Drinking and driving puts everyone on the road in jeopardy. That includes the irresponsible men and women who consume alcohol and then get behind the wheel as well as millions of sober motorists and their passengers.
The legal blood alcohol concentration, or BAC, in many areas throughout the United States and Canada is .08. But alcohol affects people’s ability to drive regardless of how much they’ve had to drink. The National Highway Traffic Safety Administration notes that the following are some predictable effects on drivers and their ability to drive at certain BAC levels.
• .02: People with a BAC of .02 typically experience some loss of judgment and feelings of relaxation. Slight body warmth and altered mood are some other normal effects when a person’s BAC is .02. Drivers can expect to experience a decline in visual functions and a diminished ability to perform two tasks at once when driving with a .02 BAC.
• .05: Exaggerated behavior, possible loss of small-muscle control, such as an ability to focus the eyes, impaired judgment, lowered alertness, and release of inhibition are some typical effects of a .05 BAC. When behind the wheel with a .05 BAC, drivers can expect reduced coordination, reduced ability to track moving objects, difficulty steering, and a reduced response to emergency driving situations.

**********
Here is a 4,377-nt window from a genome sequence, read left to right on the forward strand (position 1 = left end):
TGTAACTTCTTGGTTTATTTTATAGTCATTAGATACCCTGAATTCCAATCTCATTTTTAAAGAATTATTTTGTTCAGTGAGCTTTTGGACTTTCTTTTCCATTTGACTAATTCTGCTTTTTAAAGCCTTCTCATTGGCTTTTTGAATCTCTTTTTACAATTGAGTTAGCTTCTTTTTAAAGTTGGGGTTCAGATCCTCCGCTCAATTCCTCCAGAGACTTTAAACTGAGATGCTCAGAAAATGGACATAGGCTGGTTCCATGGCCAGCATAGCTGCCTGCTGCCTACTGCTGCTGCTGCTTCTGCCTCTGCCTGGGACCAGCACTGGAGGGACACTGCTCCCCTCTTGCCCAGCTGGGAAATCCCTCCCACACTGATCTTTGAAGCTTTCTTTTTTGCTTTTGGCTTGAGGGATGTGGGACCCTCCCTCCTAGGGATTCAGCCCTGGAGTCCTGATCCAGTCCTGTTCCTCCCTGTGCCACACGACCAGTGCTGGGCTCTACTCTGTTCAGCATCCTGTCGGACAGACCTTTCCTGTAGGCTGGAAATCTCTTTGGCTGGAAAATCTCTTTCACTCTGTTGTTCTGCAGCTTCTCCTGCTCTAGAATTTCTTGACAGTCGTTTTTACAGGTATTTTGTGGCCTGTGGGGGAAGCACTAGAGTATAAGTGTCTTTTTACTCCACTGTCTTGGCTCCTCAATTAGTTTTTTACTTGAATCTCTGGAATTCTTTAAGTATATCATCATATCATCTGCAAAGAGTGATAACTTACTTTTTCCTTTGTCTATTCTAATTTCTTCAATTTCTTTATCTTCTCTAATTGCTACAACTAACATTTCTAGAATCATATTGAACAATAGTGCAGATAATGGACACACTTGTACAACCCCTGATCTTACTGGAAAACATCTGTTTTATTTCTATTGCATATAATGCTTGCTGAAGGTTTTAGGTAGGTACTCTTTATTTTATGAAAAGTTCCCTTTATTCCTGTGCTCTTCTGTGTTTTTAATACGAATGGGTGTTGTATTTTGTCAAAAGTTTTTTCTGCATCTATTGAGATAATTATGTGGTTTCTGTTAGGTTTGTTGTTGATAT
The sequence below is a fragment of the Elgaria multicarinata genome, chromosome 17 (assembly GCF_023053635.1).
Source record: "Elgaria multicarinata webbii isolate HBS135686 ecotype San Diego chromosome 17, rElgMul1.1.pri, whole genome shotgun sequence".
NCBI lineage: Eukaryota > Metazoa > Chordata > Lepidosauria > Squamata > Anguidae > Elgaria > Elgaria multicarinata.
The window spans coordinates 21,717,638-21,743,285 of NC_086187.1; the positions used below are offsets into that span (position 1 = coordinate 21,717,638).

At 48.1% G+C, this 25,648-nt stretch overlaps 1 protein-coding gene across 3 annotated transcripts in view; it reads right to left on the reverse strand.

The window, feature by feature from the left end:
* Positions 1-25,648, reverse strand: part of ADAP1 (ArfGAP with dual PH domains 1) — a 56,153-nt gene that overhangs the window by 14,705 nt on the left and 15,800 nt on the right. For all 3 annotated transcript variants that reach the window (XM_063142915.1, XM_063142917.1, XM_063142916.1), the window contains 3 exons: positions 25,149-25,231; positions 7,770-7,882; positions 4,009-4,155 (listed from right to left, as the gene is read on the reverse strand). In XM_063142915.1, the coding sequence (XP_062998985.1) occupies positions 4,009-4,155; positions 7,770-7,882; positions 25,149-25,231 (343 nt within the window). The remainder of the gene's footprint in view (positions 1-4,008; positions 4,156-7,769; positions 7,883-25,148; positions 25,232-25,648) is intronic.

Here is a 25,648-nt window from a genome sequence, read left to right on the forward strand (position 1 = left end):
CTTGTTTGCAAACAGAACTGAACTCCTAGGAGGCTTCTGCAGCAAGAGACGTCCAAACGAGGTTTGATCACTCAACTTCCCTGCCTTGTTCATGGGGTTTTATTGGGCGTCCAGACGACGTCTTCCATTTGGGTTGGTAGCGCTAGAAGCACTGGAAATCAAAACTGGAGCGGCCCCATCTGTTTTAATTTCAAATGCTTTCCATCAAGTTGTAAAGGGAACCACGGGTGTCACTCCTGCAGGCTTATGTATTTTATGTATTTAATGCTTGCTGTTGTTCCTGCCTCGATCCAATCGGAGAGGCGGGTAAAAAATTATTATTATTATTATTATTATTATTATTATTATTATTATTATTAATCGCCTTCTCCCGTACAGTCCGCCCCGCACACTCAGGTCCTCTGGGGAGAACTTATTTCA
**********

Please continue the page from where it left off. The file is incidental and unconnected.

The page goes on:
• .08: At .08, muscle coordination becomes poor, affecting balance, speech, vision, reaction time, and hearing. People with a BAC of .08 will find it hard to detect danger and their judgment, self-control, reasoning, and memory will be impaired. Driving with a .08 BAC affects concentration, impairs perception and reduces drivers’ ability to capably processs information, including detecting other drivers’ signals. Short-term memory loss also is one of the predictable effects of driving with a .08 BAC.
• .10: People experience a clear deterioration of their reaction time and control when their BAC reaches .10. Slurred speech, slowed thinking and poor coordination are some additional effects of a BAC of .10. When driving with a BAC of .10, drivers have a reduced ability to maintain lane position and brake appropriately.
• .15: A .15 BAC is nearly twice the legal limit in many areas. People with such a high BAC will have considerably less muscle control than normal and a major loss of balance. Drivers with a .15 BAC experience substantial impairment when trying to control their vehicles and will experience difficulty paying attention to the task of driving. Drivers also will struggle to process necessary visual and auditory information.
Alcohol begins to impair people’s motor skills and judgment even when consumed in small amounts. When drinking, men and women should never get behind the wheel.